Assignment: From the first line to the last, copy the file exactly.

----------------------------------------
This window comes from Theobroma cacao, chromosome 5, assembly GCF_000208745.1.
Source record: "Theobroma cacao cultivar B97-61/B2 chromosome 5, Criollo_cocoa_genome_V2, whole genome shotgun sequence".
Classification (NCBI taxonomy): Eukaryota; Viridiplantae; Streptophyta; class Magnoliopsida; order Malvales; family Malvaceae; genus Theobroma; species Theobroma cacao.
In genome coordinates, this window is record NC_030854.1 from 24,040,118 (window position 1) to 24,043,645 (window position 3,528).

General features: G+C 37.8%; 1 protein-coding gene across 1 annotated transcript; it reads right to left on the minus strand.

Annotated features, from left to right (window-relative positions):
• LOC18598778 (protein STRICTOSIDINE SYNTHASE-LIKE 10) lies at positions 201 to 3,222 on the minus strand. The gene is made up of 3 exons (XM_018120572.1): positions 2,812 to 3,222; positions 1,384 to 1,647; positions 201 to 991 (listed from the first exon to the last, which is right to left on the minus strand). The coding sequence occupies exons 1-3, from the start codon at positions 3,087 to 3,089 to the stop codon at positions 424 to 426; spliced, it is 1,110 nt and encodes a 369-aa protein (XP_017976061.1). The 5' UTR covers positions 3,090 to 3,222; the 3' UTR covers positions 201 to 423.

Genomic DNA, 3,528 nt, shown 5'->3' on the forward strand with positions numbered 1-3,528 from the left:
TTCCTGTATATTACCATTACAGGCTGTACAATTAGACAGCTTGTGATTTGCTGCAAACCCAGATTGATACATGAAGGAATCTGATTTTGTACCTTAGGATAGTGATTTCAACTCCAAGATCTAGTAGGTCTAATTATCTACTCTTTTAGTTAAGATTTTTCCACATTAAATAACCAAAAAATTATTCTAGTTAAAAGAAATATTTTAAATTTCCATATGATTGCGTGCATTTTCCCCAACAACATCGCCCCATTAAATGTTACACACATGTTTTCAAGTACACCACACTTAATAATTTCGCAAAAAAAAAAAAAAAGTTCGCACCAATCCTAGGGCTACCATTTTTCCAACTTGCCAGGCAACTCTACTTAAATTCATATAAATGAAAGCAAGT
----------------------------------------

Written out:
This window comes from Theobroma cacao, chromosome 5, assembly GCF_000208745.1.
Source record: "Theobroma cacao cultivar B97-61/B2 chromosome 5, Criollo_cocoa_genome_V2, whole genome shotgun sequence".
Classification (NCBI taxonomy): Eukaryota; Viridiplantae; Streptophyta; class Magnoliopsida; order Malvales; family Malvaceae; genus Theobroma; species Theobroma cacao.
In genome coordinates, this window is record NC_030854.1 from 24,040,118 (window position 1) to 24,043,645 (window position 3,528).

General features: G+C 37.8%; 1 protein-coding gene across 1 annotated transcript; it reads right to left on the minus strand.

Annotated features, from left to right (window-relative positions):
• LOC18598778 (protein STRICTOSIDINE SYNTHASE-LIKE 10) lies at positions 201 to 3,222 on the minus strand. The gene is made up of 3 exons (XM_018120572.1): positions 2,812 to 3,222; positions 1,384 to 1,647; positions 201 to 991 (listed from the first exon to the last, which is right to left on the minus strand). The coding sequence occupies exons 1-3, from the start codon at positions 3,087 to 3,089 to the stop codon at positions 424 to 426; spliced, it is 1,110 nt and encodes a 369-aa protein (XP_017976061.1). The 5' UTR covers positions 3,090 to 3,222; the 3' UTR covers positions 201 to 423.

Genomic DNA, 3,528 nt, shown 5'->3' on the forward strand with positions numbered 1-3,528 from the left:
TTCCTGTATATTACCATTACAGGCTGTACAATTAGACAGCTTGTGATTTGCTGCAAACCCAGATTGATACATGAAGGAATCTGATTTTGTACCTTAGGATAGTGATTTCAACTCCAAGATCTAGTAGGTCTAATTATCTACTCTTTTAGTTAAGATTTTTCCACATTAAATAACCAAAAAATTATTCTAGTTAAAAGAAATATTTTAAATTTCCATATGATTGCGTGCATTTTCCCCAACAACATCGCCCCATTAAATGTTACACACATGTTTTCAAGTACACCACACTTAATAATTTCGCAAAAAAAAAAAAAAAGTTCGCACCAATCCTAGGGCTACCATTTTTCCAACTTGCCAGGCAACTCTACTTAAATTCATATAAATGAAAGCAAGT